State MinisterNathaniel McGillGreets President George Manneh Weah upon arrival from the UNGA State MinisterNathaniel McGillGreets President George Manneh Weah upon arrival from the UNGA Photo Credit: Executive Mansion Photo

President Weah Defends UNGA Speech as He Arrives to Rousing Welcome

President George Manneh Weah has said his address to the United Nations General Assembly (UNGA) was a realistic reflection of the issues affecting the country and its people.

The President said there was no denying that the country is faced with serious economic challenges and that the people of Liberia have been clamoring for the establishment of a war crimes court, instead of galvanizing their energy to fix mounting social and economic problems.
Hundreds of Liberians turned out Tuesday, October 1, 2019 at the RIA to welcome the Liberian leader from the United States—the second time he successfully represented the country at the UNGA.
Before departing the airport, the President spoke to reporters who were concerned, amongst other things, about misinterpretations in some quarters about the speech he had delivered a week earlier at the 74th Session of UN General Assembly.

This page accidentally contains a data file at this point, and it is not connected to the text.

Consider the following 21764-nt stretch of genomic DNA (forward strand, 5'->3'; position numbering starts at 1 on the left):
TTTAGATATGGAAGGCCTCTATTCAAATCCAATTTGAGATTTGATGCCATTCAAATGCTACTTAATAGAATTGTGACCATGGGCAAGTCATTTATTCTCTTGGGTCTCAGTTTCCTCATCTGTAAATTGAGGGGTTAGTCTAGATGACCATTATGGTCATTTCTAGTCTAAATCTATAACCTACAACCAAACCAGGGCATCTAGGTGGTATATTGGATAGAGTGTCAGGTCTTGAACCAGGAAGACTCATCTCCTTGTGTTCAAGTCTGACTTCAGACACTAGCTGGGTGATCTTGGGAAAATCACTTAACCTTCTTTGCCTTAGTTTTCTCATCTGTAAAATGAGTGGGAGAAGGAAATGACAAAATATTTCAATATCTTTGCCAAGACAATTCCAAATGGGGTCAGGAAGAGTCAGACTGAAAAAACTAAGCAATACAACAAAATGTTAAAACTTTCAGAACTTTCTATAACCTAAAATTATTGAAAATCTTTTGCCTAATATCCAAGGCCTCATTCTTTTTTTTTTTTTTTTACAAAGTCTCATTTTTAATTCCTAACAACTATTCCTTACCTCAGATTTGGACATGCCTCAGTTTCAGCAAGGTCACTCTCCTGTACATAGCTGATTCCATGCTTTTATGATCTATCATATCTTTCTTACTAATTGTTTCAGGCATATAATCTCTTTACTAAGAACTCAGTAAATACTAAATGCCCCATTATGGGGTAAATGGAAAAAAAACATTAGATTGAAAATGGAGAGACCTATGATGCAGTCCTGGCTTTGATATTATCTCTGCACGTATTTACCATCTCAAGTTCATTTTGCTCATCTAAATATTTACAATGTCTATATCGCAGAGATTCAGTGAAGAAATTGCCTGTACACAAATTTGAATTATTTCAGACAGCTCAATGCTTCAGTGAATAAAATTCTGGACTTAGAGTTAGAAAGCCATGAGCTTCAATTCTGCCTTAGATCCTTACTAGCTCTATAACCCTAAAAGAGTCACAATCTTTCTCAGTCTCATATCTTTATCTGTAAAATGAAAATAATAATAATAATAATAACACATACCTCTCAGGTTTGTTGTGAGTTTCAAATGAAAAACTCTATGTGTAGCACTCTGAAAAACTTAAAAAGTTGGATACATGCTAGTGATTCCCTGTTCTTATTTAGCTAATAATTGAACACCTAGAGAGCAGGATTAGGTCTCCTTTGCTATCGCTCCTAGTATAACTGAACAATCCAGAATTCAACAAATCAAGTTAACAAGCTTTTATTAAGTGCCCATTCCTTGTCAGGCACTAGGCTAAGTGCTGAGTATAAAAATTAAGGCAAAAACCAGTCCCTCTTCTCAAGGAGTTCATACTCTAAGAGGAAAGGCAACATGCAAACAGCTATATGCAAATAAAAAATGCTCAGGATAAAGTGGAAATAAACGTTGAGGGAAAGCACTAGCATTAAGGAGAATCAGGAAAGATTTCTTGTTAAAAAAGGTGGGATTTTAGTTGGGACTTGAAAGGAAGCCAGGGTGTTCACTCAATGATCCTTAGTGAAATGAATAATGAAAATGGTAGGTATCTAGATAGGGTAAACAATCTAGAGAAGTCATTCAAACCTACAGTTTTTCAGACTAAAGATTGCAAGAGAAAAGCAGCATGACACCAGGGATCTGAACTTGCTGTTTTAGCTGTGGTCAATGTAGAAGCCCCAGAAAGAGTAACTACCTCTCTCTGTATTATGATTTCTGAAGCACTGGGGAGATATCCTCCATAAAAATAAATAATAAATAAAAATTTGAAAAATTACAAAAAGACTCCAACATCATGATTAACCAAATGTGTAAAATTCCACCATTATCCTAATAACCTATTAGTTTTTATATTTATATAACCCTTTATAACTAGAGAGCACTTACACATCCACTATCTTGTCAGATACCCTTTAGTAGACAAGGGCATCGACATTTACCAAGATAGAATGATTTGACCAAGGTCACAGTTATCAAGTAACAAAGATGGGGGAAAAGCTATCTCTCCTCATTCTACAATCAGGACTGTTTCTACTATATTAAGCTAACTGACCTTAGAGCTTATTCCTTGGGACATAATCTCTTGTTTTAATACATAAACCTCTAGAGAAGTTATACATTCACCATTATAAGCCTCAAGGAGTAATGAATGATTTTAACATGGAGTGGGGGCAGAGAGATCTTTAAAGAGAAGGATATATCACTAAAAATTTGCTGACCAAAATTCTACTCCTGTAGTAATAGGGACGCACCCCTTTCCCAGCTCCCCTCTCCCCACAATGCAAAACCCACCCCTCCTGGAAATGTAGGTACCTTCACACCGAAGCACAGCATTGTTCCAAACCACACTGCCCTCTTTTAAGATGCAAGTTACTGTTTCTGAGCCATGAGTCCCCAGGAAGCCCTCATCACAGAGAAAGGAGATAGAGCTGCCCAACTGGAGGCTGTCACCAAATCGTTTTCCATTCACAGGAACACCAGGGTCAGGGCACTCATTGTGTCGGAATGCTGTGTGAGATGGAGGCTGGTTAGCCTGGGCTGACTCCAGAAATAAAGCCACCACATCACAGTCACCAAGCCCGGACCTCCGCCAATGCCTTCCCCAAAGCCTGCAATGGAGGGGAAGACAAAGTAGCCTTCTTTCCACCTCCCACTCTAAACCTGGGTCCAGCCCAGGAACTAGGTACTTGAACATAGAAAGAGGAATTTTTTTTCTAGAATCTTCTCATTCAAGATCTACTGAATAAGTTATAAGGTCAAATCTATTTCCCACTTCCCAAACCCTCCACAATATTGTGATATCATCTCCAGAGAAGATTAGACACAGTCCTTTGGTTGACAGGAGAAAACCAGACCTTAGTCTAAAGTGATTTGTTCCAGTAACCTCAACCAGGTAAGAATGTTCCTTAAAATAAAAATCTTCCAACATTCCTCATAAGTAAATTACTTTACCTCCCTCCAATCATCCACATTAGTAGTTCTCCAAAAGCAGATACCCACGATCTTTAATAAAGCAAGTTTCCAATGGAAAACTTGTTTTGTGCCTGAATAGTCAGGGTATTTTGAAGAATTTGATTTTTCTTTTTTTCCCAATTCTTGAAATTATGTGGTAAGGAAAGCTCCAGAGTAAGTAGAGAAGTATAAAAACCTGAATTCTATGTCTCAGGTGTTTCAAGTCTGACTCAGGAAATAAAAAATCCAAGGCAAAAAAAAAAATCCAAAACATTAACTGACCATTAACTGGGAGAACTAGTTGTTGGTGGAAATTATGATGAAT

He told the reporters that he was under obligation to use his speech to explain the state of the country to the international community and to ask them for support.
“I don’t think any Liberian should have mixed feelings when I informed the United Nations about what is happening in the country,” the Liberian head of state asserted. “And I told them that we have economic issues.”
“Don’t we?” he quipped in response to a reporter’s question. “We were all here when Liberia prevailed on the international community for debt relief and other assistance. And for twelve years, the international community came to our aid. I wonder why people didn’t have mixed feelings then.”
He said: “We spoke to our partners about some of the issues we are facing, and we asked them to join us to help us achieve some of the things we are trying to put in place. Liberia has a long history of going to the UN, the international community, to ask for help. My time is not the first.”
Regarding war crimes court, the President wondered: “I don’t understand what the Liberian people want. You have been calling for a war crimes court. I told the international community what Liberians have bee saying. I am only asking, ‘Why now?’”
He said he has got no choice but to ask the National Legislature to make a determination on the way forward.




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